Intrinsic vs Extrinsic Motivation
Intrinsic motivation and extrinsic motivation are two different types of motivation and, between the two, a number of differences can be observed. Motivation is a feeling that directs a person towards a task. One works only as long as he has some motivation for doing the job. In simple terms, motivation can be defined as direct activation of a goal oriented behavior. Life becomes boring when there is no motivation left to achieve a goal. Psychologists classify motivation as both intrinsic as well as extrinsic. It is rewards that differentiate between an intrinsic motivation and an extrinsic motivation. Let us understand the differences between the two.
What is Intrinsic Motivation?
Intrinsic motivation can be understood as a feeling of joy, a sense of achievement or accomplishment that guides a person towards action. In such cases, motivation comes from within. For example, you collect coins as you get satisfaction in doing so. It can be safely said that every human behavior has an underlying cause, and this cause is nothing but motivation that comes either from within or outside. When you engage in an activity, if you get fun doing it or desire to improve your skills in it, you are intrinsically motivated. A kid, when he receives praise from his teacher when he gets good grades is motivated to do well to receive better grades as he felt good when praised in front of others. But soon, this motivation becomes intrinsic as he gets satisfaction and strives to get better grades for his own sense of achievement and accomplishment.
Intrinsic motivation certainly does not mean that a person will not look for external rewards. It only means that the sense of achievement or accomplishment is more important than external rewards and these physical records are not enough on their own to keep the person motivated. For another example, take a writer who enjoys creating a world of his own through novels and short stories. For such an individual, the motivation to write comes from within as the very activity gives him pleasure.
What is Extrinsic Motivation?
On the other hand, extrinsic motivation is a feeling that originates from outside of the self. For example, a person who is employed gets a salary and also other benefits, these operate as a motivation. But this is extrinsic motivation as it comes from the outside. If the salary is being removed, then the person is no longer motivated. Then he or she will no longer be interested in the job. In real world, trophies, medals, money, incentives, perks and bonuses are some rewards that are important motivators for people. These things motivate people to do better in whatever job they are entrusted with. Extrinsic motivation is said to be at work when a person expects to receive a reward for his hard work. This could be better grades or praise from the teacher at school, money or promotion in job, or just approval and praise from others. However, this is a very simple explanation as in real world, both intrinsic and extrinsic motivation are intricately related; so much so that, it is difficult to say with certainty which is more important for a person that engages in a particular behavior. For example, a person may have gardening as his hobby. He feels happy and relaxed when he undertakes gardening, which is his intrinsic motivation, but an array of beautiful flowers in his garden work as extrinsic motivation which motivate him to keep on gardening.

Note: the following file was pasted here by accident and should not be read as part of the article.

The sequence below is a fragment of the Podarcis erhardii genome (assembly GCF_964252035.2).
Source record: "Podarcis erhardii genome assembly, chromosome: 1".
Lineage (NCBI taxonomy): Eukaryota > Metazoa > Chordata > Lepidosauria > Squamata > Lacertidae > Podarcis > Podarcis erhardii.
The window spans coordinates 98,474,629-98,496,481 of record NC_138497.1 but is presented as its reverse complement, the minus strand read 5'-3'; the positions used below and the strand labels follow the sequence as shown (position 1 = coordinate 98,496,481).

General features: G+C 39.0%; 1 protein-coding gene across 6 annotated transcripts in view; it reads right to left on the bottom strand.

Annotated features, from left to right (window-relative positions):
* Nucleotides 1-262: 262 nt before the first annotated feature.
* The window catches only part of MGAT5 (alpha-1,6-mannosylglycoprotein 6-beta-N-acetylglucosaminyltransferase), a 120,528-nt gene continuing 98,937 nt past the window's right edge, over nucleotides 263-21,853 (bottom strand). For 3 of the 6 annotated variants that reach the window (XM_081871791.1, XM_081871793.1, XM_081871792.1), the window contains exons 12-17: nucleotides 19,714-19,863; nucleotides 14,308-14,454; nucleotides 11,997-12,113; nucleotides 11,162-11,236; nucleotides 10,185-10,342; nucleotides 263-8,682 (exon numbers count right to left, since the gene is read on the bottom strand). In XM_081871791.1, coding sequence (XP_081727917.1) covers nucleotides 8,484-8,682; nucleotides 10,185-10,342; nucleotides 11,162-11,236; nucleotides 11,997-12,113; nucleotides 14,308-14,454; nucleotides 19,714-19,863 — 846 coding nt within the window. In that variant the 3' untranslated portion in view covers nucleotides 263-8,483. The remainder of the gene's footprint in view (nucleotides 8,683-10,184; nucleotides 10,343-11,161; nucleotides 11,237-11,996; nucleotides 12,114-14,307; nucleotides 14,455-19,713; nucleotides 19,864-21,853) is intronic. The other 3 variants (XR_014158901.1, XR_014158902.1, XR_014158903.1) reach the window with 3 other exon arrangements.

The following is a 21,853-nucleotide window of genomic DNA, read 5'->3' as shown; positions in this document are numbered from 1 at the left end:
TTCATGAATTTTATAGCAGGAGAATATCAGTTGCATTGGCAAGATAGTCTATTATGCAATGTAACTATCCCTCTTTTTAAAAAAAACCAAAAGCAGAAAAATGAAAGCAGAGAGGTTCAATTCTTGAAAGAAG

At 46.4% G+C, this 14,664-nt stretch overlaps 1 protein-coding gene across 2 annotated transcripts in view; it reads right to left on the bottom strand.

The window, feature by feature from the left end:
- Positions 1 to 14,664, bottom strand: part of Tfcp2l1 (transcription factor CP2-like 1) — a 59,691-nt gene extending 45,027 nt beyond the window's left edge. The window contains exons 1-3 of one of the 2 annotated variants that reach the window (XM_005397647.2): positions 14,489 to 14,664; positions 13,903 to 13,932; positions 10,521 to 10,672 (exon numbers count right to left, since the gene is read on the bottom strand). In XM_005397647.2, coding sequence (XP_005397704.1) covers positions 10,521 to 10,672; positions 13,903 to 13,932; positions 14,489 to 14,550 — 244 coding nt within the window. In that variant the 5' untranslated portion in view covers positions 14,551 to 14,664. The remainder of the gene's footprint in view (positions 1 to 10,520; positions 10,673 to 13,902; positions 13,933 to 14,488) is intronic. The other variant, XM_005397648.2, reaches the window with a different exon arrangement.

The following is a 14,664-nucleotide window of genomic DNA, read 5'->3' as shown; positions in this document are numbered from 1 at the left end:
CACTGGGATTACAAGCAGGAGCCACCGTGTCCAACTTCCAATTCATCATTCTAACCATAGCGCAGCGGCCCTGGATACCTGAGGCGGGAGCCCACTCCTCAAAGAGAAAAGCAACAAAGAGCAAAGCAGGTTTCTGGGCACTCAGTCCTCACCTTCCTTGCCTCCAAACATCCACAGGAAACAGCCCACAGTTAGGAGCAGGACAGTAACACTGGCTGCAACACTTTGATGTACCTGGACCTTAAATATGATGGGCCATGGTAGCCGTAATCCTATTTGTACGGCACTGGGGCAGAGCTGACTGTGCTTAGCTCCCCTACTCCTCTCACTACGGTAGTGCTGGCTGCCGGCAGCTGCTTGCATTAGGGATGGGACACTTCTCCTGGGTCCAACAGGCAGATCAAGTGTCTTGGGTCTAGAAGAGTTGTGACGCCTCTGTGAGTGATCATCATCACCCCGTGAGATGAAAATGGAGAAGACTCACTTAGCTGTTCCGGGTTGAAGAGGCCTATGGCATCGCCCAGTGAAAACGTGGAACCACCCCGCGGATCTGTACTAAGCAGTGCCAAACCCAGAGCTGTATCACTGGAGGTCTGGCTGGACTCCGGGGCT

What is the Difference Between intrinsic Motivation and Extrinsic Motivation?
- Intrinsic motivation is a feeling of happiness, relaxation, achievement or accomplishment, whereas extrinsic motivators are rewards that are tangible such as money, medals, trophies etc.
- However, praise or approval of others can also work as extrinsic motivation.
- Intrinsic motivation comes from within whereas extrinsic motivation comes from the outside.
- In real life, people need both intrinsic and extrinsic motivation.
- 600px-Ernest_Hemingway_Writing_at_Campsite_in_Kenya_-_NARA_-_192655 by Look Magazine, Photographer [Public domain], via Wikimedia Commons
- “Medals” by Danielle Keller [CC BY-SA 2.5], via Wikimedia Commons